Index to Chiropractic Literature
Index to Chiropractic Literature
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ID 1756
  Title Structural rehabilitation of the spine and posture: Rationale for treatment beyond the resolution of symptoms
Journal J Manipulative Physiol Ther. 1998 Jan;21(1):37-50
Peer Review Yes
Publication Type Article

OBJECTIVE: To provide a rationale for active chiropractic rehabilitative treatment that extends beyond the single goal of resolution of symptomatic complaints.

DATA COLLECTION: A manual search of available reference texts and a search of MEDLINE were collected with an emphasis on tissue healing sequelae and the role of mechanical loading on this process.

RESULTS: The reviewed material indicates that all tissue growth and repair is influenced by mechanical loading and body posture and is positively affected by body postures that normalize/minimize adverse mechanical stresses and strains. Altered alignment of the human frame may lead to poor healing of the body tissues and eventual pathological architectural changes may occur in muscle, ligament, bone and central nervous system. Minimization of altered postural/structural loading of the human frame may take longer than resolution, or maximal reduction, of offensive symptoms. By itself, a patient's perception of pain is not a valid indicator of health.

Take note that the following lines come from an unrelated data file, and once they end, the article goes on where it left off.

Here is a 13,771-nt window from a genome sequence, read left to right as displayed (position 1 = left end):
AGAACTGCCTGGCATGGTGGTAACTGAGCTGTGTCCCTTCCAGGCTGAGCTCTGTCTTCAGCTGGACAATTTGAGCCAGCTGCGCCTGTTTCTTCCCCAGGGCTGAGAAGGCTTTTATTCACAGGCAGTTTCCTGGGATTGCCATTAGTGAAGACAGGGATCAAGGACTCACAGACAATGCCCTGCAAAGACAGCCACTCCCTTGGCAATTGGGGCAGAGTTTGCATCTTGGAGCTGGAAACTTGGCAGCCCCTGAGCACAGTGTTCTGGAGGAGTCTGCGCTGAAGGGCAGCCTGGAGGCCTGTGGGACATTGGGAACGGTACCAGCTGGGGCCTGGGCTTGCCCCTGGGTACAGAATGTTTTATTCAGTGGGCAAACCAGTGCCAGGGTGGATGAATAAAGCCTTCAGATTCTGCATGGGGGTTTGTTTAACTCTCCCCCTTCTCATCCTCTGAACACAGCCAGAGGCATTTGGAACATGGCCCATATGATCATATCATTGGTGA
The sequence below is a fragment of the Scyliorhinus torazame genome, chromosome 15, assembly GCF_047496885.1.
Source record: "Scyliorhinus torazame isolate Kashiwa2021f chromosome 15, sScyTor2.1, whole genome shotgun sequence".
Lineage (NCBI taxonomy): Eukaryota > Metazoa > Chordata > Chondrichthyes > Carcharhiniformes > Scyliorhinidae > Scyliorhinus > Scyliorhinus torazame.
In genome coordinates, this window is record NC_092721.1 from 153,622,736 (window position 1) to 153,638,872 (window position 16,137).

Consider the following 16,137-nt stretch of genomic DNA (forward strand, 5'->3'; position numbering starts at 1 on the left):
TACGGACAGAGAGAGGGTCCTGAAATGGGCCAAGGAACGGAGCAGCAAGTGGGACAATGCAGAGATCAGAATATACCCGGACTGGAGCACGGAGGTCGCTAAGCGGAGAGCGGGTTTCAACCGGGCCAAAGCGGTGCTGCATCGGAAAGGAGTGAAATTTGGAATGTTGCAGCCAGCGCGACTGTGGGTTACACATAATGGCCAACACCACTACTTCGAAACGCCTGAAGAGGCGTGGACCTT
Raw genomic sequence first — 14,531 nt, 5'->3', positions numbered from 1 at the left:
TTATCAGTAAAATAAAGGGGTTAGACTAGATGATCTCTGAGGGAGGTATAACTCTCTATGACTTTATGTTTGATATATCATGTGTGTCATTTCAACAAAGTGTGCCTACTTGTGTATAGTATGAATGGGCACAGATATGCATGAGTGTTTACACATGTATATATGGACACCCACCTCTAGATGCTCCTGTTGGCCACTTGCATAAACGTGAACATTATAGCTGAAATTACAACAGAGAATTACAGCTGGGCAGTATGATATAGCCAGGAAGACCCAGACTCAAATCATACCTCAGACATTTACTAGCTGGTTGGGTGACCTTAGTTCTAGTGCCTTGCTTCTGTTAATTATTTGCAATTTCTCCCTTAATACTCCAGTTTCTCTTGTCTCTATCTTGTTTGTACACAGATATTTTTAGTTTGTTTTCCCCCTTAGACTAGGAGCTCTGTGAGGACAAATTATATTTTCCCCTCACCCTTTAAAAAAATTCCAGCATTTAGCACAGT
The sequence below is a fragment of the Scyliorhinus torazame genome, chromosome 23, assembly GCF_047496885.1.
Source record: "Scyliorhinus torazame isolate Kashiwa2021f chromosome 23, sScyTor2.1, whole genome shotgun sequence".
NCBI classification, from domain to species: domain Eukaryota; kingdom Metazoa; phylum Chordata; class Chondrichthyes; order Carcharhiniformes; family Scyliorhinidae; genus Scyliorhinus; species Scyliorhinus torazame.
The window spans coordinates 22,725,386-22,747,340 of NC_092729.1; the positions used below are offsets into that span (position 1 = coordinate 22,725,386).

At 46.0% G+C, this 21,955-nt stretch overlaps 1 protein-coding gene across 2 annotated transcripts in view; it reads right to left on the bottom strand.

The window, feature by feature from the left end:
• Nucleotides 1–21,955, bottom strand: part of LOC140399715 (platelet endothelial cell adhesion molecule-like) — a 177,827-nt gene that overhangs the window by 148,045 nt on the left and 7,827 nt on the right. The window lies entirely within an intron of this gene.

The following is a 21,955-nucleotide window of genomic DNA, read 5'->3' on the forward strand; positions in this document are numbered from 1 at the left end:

CONCLUSION: Because mechanical loading of the neuromusculoskeletal tissues plays a vital role in influencing proper growth and repair, chiropractic rehabilitative care should focus on the normalization/minimization of aberrant stresses and strains acting on spinal tissues. Manipulation alone cannot restore body postures or improve an altered sagittal spinal curve. Therefore, postural chiropractic adjustments, active exercises and stretches, resting spinal blocking procedures, extension traction and ergonomic education are deemed necessary for maximal spinal rehabilitation. Chiropractic studies that demonstrate structural improvements are sorely lacking and needed. The use of passive treatment modalities as the sole means of chiropractic intervention for the management of patients suffering with neuromusculoskeletal dysfunction no longer has a place in modern chiropractic practice after the acute phase of healing has passed.

This abstract is reproduced with the permission of the publisher. Article only available in print.


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